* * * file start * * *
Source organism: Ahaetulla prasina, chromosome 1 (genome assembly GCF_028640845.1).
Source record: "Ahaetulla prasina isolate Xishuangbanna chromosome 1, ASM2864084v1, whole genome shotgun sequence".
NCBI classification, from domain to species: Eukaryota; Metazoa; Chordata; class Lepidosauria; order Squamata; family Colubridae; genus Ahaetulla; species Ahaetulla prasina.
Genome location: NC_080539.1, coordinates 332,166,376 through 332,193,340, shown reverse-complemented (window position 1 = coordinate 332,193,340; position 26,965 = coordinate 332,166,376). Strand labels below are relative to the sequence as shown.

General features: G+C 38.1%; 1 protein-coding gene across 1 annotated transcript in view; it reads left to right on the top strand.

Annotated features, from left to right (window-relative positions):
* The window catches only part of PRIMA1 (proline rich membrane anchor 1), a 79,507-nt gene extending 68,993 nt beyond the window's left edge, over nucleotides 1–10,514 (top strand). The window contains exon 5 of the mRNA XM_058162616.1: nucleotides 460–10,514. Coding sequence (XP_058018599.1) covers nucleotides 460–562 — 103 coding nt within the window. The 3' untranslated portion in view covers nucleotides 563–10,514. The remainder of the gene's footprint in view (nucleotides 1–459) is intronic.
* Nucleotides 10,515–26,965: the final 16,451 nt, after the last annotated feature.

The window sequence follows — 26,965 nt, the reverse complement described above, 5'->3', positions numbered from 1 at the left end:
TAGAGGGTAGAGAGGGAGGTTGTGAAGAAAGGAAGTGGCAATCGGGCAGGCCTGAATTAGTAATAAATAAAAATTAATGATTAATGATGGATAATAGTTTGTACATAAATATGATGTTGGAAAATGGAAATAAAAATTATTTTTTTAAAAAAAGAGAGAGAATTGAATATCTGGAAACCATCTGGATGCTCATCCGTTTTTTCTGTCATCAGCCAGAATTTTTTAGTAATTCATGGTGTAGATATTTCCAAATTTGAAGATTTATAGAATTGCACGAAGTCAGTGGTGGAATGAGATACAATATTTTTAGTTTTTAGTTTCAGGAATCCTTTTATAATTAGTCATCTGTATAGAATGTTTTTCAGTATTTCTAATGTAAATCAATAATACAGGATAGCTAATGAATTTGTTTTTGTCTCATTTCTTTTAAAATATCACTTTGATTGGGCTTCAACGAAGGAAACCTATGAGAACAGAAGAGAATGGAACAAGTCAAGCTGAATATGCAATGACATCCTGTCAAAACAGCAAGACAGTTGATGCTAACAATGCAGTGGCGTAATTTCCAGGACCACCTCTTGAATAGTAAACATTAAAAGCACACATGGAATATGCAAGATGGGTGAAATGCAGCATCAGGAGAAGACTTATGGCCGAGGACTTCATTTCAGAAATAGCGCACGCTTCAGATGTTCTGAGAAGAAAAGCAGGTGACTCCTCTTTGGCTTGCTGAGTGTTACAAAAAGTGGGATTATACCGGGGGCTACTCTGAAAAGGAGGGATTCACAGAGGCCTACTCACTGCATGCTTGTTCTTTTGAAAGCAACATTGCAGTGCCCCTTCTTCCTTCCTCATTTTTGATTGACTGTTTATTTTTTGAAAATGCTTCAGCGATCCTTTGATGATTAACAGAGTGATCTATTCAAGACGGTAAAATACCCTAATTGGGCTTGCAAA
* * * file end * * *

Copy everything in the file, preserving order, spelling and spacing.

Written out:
Source organism: Ahaetulla prasina, chromosome 1 (genome assembly GCF_028640845.1).
Source record: "Ahaetulla prasina isolate Xishuangbanna chromosome 1, ASM2864084v1, whole genome shotgun sequence".
NCBI classification, from domain to species: Eukaryota; Metazoa; Chordata; class Lepidosauria; order Squamata; family Colubridae; genus Ahaetulla; species Ahaetulla prasina.
Genome location: NC_080539.1, coordinates 332,166,376 through 332,193,340, shown reverse-complemented (window position 1 = coordinate 332,193,340; position 26,965 = coordinate 332,166,376). Strand labels below are relative to the sequence as shown.

General features: G+C 38.1%; 1 protein-coding gene across 1 annotated transcript in view; it reads left to right on the top strand.

Annotated features, from left to right (window-relative positions):
* The window catches only part of PRIMA1 (proline rich membrane anchor 1), a 79,507-nt gene extending 68,993 nt beyond the window's left edge, over nucleotides 1–10,514 (top strand). The window contains exon 5 of the mRNA XM_058162616.1: nucleotides 460–10,514. Coding sequence (XP_058018599.1) covers nucleotides 460–562 — 103 coding nt within the window. The 3' untranslated portion in view covers nucleotides 563–10,514. The remainder of the gene's footprint in view (nucleotides 1–459) is intronic.
* Nucleotides 10,515–26,965: the final 16,451 nt, after the last annotated feature.

The window sequence follows — 26,965 nt, the reverse complement described above, 5'->3', positions numbered from 1 at the left end:
TAGAGGGTAGAGAGGGAGGTTGTGAAGAAAGGAAGTGGCAATCGGGCAGGCCTGAATTAGTAATAAATAAAAATTAATGATTAATGATGGATAATAGTTTGTACATAAATATGATGTTGGAAAATGGAAATAAAAATTATTTTTTTAAAAAAAGAGAGAGAATTGAATATCTGGAAACCATCTGGATGCTCATCCGTTTTTTCTGTCATCAGCCAGAATTTTTTAGTAATTCATGGTGTAGATATTTCCAAATTTGAAGATTTATAGAATTGCACGAAGTCAGTGGTGGAATGAGATACAATATTTTTAGTTTTTAGTTTCAGGAATCCTTTTATAATTAGTCATCTGTATAGAATGTTTTTCAGTATTTCTAATGTAAATCAATAATACAGGATAGCTAATGAATTTGTTTTTGTCTCATTTCTTTTAAAATATCACTTTGATTGGGCTTCAACGAAGGAAACCTATGAGAACAGAAGAGAATGGAACAAGTCAAGCTGAATATGCAATGACATCCTGTCAAAACAGCAAGACAGTTGATGCTAACAATGCAGTGGCGTAATTTCCAGGACCACCTCTTGAATAGTAAACATTAAAAGCACACATGGAATATGCAAGATGGGTGAAATGCAGCATCAGGAGAAGACTTATGGCCGAGGACTTCATTTCAGAAATAGCGCACGCTTCAGATGTTCTGAGAAGAAAAGCAGGTGACTCCTCTTTGGCTTGCTGAGTGTTACAAAAAGTGGGATTATACCGGGGGCTACTCTGAAAAGGAGGGATTCACAGAGGCCTACTCACTGCATGCTTGTTCTTTTGAAAGCAACATTGCAGTGCCCCTTCTTCCTTCCTCATTTTTGATTGACTGTTTATTTTTTGAAAATGCTTCAGCGATCCTTTGATGATTAACAGAGTGATCTATTCAAGACGGTAAAATACCCTAATTGGGCTTGCAAA